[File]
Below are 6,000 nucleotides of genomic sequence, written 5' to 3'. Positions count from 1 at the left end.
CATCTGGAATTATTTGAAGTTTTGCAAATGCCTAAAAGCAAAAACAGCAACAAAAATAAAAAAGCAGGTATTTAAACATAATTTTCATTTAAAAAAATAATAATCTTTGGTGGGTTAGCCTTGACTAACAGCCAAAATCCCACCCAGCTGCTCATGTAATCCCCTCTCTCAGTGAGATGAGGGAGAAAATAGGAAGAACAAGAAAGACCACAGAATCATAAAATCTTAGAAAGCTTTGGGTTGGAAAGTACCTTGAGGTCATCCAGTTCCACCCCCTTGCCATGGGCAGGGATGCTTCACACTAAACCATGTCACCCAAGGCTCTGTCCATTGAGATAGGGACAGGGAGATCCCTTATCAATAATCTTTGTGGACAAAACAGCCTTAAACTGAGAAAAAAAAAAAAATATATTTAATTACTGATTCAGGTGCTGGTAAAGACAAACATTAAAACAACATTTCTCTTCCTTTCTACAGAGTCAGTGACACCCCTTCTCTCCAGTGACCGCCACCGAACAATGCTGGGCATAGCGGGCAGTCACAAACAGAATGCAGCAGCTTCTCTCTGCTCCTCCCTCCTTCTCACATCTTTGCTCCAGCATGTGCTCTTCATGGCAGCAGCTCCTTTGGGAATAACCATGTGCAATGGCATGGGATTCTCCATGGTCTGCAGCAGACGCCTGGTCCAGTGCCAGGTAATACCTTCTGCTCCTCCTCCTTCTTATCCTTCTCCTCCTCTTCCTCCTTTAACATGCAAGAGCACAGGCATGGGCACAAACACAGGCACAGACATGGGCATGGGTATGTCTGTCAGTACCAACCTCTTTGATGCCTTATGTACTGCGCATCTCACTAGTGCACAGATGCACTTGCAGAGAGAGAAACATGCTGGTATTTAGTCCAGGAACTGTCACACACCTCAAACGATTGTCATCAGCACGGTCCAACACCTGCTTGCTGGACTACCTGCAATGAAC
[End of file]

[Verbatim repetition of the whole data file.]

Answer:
Below are 6,000 nucleotides of genomic sequence, written 5' to 3'. Positions count from 1 at the left end.
CATCTGGAATTATTTGAAGTTTTGCAAATGCCTAAAAGCAAAAACAGCAACAAAAATAAAAAAGCAGGTATTTAAACATAATTTTCATTTAAAAAAATAATAATCTTTGGTGGGTTAGCCTTGACTAACAGCCAAAATCCCACCCAGCTGCTCATGTAATCCCCTCTCTCAGTGAGATGAGGGAGAAAATAGGAAGAACAAGAAAGACCACAGAATCATAAAATCTTAGAAAGCTTTGGGTTGGAAAGTACCTTGAGGTCATCCAGTTCCACCCCCTTGCCATGGGCAGGGATGCTTCACACTAAACCATGTCACCCAAGGCTCTGTCCATTGAGATAGGGACAGGGAGATCCCTTATCAATAATCTTTGTGGACAAAACAGCCTTAAACTGAGAAAAAAAAAAAAATATATTTAATTACTGATTCAGGTGCTGGTAAAGACAAACATTAAAACAACATTTCTCTTCCTTTCTACAGAGTCAGTGACACCCCTTCTCTCCAGTGACCGCCACCGAACAATGCTGGGCATAGCGGGCAGTCACAAACAGAATGCAGCAGCTTCTCTCTGCTCCTCCCTCCTTCTCACATCTTTGCTCCAGCATGTGCTCTTCATGGCAGCAGCTCCTTTGGGAATAACCATGTGCAATGGCATGGGATTCTCCATGGTCTGCAGCAGACGCCTGGTCCAGTGCCAGGTAATACCTTCTGCTCCTCCTCCTTCTTATCCTTCTCCTCCTCTTCCTCCTTTAACATGCAAGAGCACAGGCATGGGCACAAACACAGGCACAGACATGGGCATGGGTATGTCTGTCAGTACCAACCTCTTTGATGCCTTATGTACTGCGCATCTCACTAGTGCACAGATGCACTTGCAGAGAGAGAAACATGCTGGTATTTAGTCCAGGAACTGTCACACACCTCAAACGATTGTCATCAGCACGGTCCAACACCTGCTTGCTGGACTACCTGCAATGAAC